All these markets remain important and are growing. But it will be harder than it has been for paper, print and mail to succeed - simply because now we have intense competition.

This will require more knowledge of customers' current and emerging needs in each segment, more effective analysis and better product development, and much improved sales efforts.

There are sufficient studies that mail remains effective in these markets. The industry needs to do much more to improve the effectiveness of the content delivered by the channel. The Postal Service and industry entrepreneurs can collaborate more effectively to create related products and services that support and extend the value of mail and create new capabilities and applications for customers in each of these markets. Forget mail for a moment and consider the potential value of a trusted and connected personal representative visiting every address in America every working day - one with a personal relationship with many customers on the route and detailed knowledge of the neighborhood.

Adapting to the New Realities
· Digitalization
· Print Production
· Information (Big Data) and the Internet of Things
· Social Connections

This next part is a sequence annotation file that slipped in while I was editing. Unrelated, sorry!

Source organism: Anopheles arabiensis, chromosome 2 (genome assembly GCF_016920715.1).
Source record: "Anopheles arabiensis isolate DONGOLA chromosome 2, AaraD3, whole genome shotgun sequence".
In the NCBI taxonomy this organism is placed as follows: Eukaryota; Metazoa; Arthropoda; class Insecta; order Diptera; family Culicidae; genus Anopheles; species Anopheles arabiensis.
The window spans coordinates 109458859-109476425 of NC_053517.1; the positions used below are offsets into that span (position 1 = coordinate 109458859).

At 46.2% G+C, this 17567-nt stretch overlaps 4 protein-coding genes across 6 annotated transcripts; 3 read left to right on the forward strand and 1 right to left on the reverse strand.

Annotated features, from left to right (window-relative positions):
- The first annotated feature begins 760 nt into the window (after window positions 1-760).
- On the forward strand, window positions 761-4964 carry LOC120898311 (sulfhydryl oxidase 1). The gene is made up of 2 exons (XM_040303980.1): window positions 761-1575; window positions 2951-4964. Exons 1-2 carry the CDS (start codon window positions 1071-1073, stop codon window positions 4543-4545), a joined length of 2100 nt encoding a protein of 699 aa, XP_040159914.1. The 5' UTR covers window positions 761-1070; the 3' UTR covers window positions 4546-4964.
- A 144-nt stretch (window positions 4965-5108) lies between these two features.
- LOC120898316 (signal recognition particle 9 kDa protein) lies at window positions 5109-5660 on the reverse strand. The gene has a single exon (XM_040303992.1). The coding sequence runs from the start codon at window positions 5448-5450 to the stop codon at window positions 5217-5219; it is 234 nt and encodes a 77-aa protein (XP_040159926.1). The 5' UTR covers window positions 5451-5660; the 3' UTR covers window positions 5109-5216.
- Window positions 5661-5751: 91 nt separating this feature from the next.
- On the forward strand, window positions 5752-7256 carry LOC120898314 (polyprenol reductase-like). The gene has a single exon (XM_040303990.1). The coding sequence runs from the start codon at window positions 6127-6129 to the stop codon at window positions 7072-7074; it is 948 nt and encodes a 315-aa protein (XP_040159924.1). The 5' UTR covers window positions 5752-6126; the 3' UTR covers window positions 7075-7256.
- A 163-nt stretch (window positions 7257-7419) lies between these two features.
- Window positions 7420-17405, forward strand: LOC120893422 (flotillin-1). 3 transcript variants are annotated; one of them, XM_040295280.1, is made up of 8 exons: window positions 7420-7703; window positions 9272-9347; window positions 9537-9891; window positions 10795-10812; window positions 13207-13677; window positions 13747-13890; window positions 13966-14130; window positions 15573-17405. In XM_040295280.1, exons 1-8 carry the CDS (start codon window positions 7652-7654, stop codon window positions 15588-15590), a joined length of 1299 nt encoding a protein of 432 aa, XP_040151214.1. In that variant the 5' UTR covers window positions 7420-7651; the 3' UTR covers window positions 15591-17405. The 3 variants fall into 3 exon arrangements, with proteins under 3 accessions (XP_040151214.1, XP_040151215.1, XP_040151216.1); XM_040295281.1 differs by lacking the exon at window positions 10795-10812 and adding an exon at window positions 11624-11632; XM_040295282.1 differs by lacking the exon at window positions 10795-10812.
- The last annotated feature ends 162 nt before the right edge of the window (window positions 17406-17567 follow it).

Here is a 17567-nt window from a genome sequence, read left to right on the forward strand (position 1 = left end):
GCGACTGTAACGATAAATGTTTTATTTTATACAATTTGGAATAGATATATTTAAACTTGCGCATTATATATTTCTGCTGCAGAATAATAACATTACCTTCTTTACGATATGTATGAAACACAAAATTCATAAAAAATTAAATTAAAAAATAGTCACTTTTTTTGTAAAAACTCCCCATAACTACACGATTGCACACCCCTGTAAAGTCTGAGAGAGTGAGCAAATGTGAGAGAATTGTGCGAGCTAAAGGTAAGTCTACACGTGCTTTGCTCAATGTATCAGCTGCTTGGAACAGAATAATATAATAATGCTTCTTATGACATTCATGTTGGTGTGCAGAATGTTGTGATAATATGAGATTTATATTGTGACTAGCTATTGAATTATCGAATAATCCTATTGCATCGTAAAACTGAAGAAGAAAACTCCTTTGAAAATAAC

· Multi-Channel Communications
· Globalization
· Trust

The "digital front end" of mail will relentlessly transform the industry. The current value chain is too complex, and it is too hard to develop a mailing. Technology is driving simplicity, especially at the customer interface. This is likely to enable mailers to easily and conveniently do things that previously required specialized intermediaries. Mailings can be designed and digitally sent to distributed networks of printers close to the point of delivery.
The industry was once in the forefront of leveraging new technology. Scanning, inserting, sorting and processing were automated, and postal address information helped lead the way towards effective customer targeting. This story can be repeated, as new technologies such as robotics, artificial intelligence and other advances remake the design, printing and processing of mail. The industry has been lagging behind in the effective implementation of these basic technologies (the "guts" of the industry).